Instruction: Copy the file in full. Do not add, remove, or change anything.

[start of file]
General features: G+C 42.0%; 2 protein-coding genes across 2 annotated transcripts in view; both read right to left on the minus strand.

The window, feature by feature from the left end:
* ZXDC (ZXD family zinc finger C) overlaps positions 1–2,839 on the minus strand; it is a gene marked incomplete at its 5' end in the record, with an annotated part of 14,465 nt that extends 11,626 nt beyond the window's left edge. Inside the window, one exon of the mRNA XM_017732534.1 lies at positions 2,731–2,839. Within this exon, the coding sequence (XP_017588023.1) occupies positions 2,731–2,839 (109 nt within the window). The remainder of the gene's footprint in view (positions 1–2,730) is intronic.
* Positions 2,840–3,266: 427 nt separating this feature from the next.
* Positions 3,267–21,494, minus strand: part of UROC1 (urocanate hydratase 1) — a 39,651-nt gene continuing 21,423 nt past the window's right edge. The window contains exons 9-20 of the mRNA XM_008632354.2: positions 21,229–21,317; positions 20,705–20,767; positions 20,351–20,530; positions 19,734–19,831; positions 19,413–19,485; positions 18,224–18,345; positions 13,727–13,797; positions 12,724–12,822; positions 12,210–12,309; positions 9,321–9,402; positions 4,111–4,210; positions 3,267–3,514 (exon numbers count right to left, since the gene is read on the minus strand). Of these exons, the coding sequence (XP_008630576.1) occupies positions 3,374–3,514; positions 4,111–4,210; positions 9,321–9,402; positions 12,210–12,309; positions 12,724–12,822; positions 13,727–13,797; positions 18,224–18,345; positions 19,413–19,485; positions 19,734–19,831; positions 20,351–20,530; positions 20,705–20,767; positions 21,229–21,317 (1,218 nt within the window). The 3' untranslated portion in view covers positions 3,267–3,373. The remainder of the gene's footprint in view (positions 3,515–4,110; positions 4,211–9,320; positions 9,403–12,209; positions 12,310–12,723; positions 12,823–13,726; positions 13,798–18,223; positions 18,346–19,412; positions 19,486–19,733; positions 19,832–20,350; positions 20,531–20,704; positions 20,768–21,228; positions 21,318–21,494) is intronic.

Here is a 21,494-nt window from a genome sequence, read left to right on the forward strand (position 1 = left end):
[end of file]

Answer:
General features: G+C 42.0%; 2 protein-coding genes across 2 annotated transcripts in view; both read right to left on the minus strand.

The window, feature by feature from the left end:
* ZXDC (ZXD family zinc finger C) overlaps positions 1–2,839 on the minus strand; it is a gene marked incomplete at its 5' end in the record, with an annotated part of 14,465 nt that extends 11,626 nt beyond the window's left edge. Inside the window, one exon of the mRNA XM_017732534.1 lies at positions 2,731–2,839. Within this exon, the coding sequence (XP_017588023.1) occupies positions 2,731–2,839 (109 nt within the window). The remainder of the gene's footprint in view (positions 1–2,730) is intronic.
* Positions 2,840–3,266: 427 nt separating this feature from the next.
* Positions 3,267–21,494, minus strand: part of UROC1 (urocanate hydratase 1) — a 39,651-nt gene continuing 21,423 nt past the window's right edge. The window contains exons 9-20 of the mRNA XM_008632354.2: positions 21,229–21,317; positions 20,705–20,767; positions 20,351–20,530; positions 19,734–19,831; positions 19,413–19,485; positions 18,224–18,345; positions 13,727–13,797; positions 12,724–12,822; positions 12,210–12,309; positions 9,321–9,402; positions 4,111–4,210; positions 3,267–3,514 (exon numbers count right to left, since the gene is read on the minus strand). Of these exons, the coding sequence (XP_008630576.1) occupies positions 3,374–3,514; positions 4,111–4,210; positions 9,321–9,402; positions 12,210–12,309; positions 12,724–12,822; positions 13,727–13,797; positions 18,224–18,345; positions 19,413–19,485; positions 19,734–19,831; positions 20,351–20,530; positions 20,705–20,767; positions 21,229–21,317 (1,218 nt within the window). The 3' untranslated portion in view covers positions 3,267–3,373. The remainder of the gene's footprint in view (positions 3,515–4,110; positions 4,211–9,320; positions 9,403–12,209; positions 12,310–12,723; positions 12,823–13,726; positions 13,798–18,223; positions 18,346–19,412; positions 19,486–19,733; positions 19,832–20,350; positions 20,531–20,704; positions 20,768–21,228; positions 21,318–21,494) is intronic.

Here is a 21,494-nt window from a genome sequence, read left to right on the forward strand (position 1 = left end):